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Solution home General Unpaywall FAQ
How do we decide if a given journal is fully OA?
Created by: Jason Priem
Modified on: Tue, 29 Dec, 2020 at 9:13 AM
We set the oa_status of an article to “gold” if that article is published in a fully OA journal. We have three steps to decide if a given journal is fully OA.
To start with, we ask is it in the Directory of Open Access Journals (DOAJ)? If it’s in DOAJ, we know the journal is fully OA. In the schema, it looks like:

However, not all fully OA journals are indexed in DOAJ, particularly smaller titles and journals published in the developing world. So for journals not indexed by DOAJ, we do some additional work to determine if they are fully OA. 
As we continue, keep this in mind: DOAJ verifies the credibility and legitimacy of journals in its index. Unpaywall does not. That’s not our gig... we just monitor access status, and leave the whitelisting to the great folks at DOAJ. This is why we include both journal_is_oa and journal_is_in_doaj in the data schema - depending on the kind of questions you’re asking, you may want one or the other.
So, for journals not in DOAJ, we do three additional checks:
First, is it a known fully-OA publisher? We maintain a small whitelist of publishers that we know only publish OA content (for instance, many publishers using the SciELO model). If the journal’s publisher is on this list, it’s a fully OA journal, even though it’s not in DOAJ. In the schema, that looks like:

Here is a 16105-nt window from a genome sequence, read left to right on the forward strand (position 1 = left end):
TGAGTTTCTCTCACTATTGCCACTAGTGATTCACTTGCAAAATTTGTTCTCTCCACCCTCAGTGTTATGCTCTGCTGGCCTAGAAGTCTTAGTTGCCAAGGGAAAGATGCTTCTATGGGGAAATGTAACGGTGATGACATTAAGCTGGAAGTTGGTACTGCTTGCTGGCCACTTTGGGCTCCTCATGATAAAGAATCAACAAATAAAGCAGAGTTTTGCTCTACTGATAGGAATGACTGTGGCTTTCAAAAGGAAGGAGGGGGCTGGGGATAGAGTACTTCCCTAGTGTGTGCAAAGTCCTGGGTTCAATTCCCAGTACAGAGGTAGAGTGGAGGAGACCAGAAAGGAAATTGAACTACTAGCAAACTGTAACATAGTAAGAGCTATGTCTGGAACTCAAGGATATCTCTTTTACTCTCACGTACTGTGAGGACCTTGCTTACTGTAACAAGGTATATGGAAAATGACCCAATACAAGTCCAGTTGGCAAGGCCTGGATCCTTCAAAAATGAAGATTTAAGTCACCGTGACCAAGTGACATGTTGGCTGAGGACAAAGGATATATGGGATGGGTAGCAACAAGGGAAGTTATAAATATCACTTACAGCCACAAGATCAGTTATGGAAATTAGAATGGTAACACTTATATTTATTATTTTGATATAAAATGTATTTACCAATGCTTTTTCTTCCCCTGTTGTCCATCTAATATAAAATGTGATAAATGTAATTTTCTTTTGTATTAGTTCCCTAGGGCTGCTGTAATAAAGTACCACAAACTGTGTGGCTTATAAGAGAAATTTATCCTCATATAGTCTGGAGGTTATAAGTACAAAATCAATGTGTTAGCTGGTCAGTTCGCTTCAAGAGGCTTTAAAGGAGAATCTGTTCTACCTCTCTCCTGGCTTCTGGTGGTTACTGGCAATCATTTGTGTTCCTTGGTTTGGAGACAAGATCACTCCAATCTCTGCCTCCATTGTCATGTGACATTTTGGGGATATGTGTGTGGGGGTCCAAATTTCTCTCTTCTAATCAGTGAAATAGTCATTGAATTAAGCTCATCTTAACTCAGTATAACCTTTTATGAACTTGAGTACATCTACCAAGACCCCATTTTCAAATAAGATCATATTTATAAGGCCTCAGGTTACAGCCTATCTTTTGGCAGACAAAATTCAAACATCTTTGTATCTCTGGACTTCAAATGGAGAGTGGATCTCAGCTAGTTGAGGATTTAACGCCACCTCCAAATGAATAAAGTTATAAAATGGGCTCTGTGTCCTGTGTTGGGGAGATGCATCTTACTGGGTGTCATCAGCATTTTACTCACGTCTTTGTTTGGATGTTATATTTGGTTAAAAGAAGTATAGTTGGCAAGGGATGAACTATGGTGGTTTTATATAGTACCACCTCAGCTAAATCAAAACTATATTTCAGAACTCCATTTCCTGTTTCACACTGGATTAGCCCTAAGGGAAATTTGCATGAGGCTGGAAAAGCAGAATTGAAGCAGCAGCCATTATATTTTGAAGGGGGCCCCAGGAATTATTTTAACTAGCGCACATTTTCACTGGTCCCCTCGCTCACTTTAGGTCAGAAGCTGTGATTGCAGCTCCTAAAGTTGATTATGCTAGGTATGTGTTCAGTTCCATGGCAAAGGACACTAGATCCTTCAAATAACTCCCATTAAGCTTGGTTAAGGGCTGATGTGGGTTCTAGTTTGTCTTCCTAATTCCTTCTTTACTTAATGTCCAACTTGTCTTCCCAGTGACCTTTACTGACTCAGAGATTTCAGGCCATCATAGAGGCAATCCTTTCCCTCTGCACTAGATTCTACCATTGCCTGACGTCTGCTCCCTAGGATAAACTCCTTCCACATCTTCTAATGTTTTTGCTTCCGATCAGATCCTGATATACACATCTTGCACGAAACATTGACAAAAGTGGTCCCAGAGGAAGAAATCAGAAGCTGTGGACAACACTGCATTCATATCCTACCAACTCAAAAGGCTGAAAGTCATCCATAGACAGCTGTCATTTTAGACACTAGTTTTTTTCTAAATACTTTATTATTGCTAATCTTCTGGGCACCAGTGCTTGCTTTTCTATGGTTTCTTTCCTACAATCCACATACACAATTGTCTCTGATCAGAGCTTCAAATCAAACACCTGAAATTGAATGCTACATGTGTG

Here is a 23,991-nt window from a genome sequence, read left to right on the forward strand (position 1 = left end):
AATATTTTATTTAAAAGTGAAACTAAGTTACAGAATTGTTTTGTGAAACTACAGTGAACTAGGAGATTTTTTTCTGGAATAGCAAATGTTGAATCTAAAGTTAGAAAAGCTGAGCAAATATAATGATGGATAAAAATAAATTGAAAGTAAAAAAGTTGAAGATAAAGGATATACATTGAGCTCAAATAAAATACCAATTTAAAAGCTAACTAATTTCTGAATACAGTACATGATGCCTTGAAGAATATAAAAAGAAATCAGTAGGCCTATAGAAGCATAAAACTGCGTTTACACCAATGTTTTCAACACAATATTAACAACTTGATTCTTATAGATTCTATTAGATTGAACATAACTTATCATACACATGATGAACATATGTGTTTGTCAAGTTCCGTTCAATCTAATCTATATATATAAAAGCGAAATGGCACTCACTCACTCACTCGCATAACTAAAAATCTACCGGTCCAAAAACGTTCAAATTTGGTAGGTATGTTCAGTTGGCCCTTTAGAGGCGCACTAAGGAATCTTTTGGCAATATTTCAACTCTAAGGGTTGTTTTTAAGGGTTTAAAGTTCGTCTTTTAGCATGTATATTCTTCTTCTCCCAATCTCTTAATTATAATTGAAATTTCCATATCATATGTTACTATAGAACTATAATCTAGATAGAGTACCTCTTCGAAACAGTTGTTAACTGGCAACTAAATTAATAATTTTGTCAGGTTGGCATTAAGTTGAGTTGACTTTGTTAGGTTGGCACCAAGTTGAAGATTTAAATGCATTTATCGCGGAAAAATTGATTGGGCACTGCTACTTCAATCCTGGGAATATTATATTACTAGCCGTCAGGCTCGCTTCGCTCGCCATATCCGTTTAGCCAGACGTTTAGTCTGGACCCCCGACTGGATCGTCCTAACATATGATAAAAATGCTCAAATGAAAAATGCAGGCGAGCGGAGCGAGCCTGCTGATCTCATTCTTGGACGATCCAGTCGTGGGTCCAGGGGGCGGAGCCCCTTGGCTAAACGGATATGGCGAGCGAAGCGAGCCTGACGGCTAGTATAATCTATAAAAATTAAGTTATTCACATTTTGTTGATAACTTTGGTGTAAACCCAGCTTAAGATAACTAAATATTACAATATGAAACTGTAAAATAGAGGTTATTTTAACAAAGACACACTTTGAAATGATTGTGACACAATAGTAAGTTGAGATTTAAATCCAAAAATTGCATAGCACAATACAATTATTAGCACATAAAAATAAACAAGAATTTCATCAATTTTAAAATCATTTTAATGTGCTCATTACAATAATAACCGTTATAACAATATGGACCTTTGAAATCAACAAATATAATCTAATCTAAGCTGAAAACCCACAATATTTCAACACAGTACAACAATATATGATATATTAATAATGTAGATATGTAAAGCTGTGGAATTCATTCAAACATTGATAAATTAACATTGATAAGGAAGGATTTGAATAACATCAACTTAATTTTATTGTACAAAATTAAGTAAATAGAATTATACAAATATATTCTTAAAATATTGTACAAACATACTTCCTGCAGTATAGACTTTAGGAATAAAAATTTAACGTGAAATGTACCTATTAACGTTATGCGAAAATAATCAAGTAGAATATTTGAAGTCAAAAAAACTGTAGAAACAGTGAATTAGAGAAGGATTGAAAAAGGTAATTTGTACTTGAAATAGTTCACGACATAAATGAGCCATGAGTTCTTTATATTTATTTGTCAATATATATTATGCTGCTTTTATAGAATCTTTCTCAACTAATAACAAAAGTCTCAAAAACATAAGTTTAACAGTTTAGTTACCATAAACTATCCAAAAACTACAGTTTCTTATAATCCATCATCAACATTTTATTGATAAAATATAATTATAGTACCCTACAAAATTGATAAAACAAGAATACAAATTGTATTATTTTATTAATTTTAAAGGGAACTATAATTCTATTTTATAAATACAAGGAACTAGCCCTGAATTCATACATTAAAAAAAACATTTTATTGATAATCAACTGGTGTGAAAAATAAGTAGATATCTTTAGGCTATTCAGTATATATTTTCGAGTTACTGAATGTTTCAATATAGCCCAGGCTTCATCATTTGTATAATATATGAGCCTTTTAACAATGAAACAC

Second, does the journal publish only OA articles? Since we index the complete output of over 70,000 journals, we’re able to check our database to see if a given journal publishes exclusively OA content. If they do, they’re a fully OA journal, even if they’re not listed in DOAJ. This determination is made automatically to help us credit smaller publishers who might not know about DOAJ or have the resources to register. We also individually set some journals to Fully OA after manual review.
A cool thing is that we can detect “flipped” journals this way, by observing that they’ve been publishing exclusively OA since some “flip date” in the past (when they flipped from toll-access to OA). An OA article in that journal before the flip would be hybrid/bronze, since it’s published in a toll-access journal. After the flip, an OA article in that same journal would be called gold, since it’s published in a (now) fully OA journal.
If a journal isn’t in DOAJ, but we did determine it’s fully OA, the schema will show this:


Jason is the author of this solution article.
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